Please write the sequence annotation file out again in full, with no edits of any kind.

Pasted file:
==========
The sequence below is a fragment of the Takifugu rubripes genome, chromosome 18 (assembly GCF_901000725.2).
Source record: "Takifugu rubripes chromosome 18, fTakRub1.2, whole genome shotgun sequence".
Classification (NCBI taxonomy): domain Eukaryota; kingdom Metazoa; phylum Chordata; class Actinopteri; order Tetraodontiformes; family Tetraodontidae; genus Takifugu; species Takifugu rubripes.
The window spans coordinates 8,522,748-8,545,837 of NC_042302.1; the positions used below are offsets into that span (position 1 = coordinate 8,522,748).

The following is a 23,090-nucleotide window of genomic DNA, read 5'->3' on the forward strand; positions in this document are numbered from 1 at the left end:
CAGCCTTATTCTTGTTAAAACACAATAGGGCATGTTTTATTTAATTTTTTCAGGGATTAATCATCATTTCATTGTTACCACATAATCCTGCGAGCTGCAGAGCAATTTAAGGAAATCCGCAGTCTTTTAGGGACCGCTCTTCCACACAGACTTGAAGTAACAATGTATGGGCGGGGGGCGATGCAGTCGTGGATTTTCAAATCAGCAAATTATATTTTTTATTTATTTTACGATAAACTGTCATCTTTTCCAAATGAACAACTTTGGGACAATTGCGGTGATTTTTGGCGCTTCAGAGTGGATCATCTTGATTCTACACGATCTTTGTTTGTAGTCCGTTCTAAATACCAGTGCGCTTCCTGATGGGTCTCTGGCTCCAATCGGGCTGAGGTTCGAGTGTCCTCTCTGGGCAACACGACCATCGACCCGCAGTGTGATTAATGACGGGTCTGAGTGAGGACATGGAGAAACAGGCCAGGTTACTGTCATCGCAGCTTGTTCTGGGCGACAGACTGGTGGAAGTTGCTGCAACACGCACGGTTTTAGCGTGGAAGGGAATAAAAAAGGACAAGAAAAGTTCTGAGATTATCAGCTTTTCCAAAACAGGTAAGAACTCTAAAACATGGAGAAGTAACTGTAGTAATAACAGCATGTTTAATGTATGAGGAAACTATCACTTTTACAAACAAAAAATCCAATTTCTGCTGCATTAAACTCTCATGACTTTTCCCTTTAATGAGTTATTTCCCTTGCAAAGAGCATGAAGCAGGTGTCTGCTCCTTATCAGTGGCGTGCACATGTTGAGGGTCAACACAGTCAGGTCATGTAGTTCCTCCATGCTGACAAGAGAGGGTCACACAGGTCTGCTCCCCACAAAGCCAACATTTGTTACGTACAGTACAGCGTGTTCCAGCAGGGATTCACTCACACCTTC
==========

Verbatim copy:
The sequence below is a fragment of the Takifugu rubripes genome, chromosome 18 (assembly GCF_901000725.2).
Source record: "Takifugu rubripes chromosome 18, fTakRub1.2, whole genome shotgun sequence".
Classification (NCBI taxonomy): domain Eukaryota; kingdom Metazoa; phylum Chordata; class Actinopteri; order Tetraodontiformes; family Tetraodontidae; genus Takifugu; species Takifugu rubripes.
The window spans coordinates 8,522,748-8,545,837 of NC_042302.1; the positions used below are offsets into that span (position 1 = coordinate 8,522,748).

The following is a 23,090-nucleotide window of genomic DNA, read 5'->3' on the forward strand; positions in this document are numbered from 1 at the left end:
CAGCCTTATTCTTGTTAAAACACAATAGGGCATGTTTTATTTAATTTTTTCAGGGATTAATCATCATTTCATTGTTACCACATAATCCTGCGAGCTGCAGAGCAATTTAAGGAAATCCGCAGTCTTTTAGGGACCGCTCTTCCACACAGACTTGAAGTAACAATGTATGGGCGGGGGGCGATGCAGTCGTGGATTTTCAAATCAGCAAATTATATTTTTTATTTATTTTACGATAAACTGTCATCTTTTCCAAATGAACAACTTTGGGACAATTGCGGTGATTTTTGGCGCTTCAGAGTGGATCATCTTGATTCTACACGATCTTTGTTTGTAGTCCGTTCTAAATACCAGTGCGCTTCCTGATGGGTCTCTGGCTCCAATCGGGCTGAGGTTCGAGTGTCCTCTCTGGGCAACACGACCATCGACCCGCAGTGTGATTAATGACGGGTCTGAGTGAGGACATGGAGAAACAGGCCAGGTTACTGTCATCGCAGCTTGTTCTGGGCGACAGACTGGTGGAAGTTGCTGCAACACGCACGGTTTTAGCGTGGAAGGGAATAAAAAAGGACAAGAAAAGTTCTGAGATTATCAGCTTTTCCAAAACAGGTAAGAACTCTAAAACATGGAGAAGTAACTGTAGTAATAACAGCATGTTTAATGTATGAGGAAACTATCACTTTTACAAACAAAAAATCCAATTTCTGCTGCATTAAACTCTCATGACTTTTCCCTTTAATGAGTTATTTCCCTTGCAAAGAGCATGAAGCAGGTGTCTGCTCCTTATCAGTGGCGTGCACATGTTGAGGGTCAACACAGTCAGGTCATGTAGTTCCTCCATGCTGACAAGAGAGGGTCACACAGGTCTGCTCCCCACAAAGCCAACATTTGTTACGTACAGTACAGCGTGTTCCAGCAGGGATTCACTCACACCTTC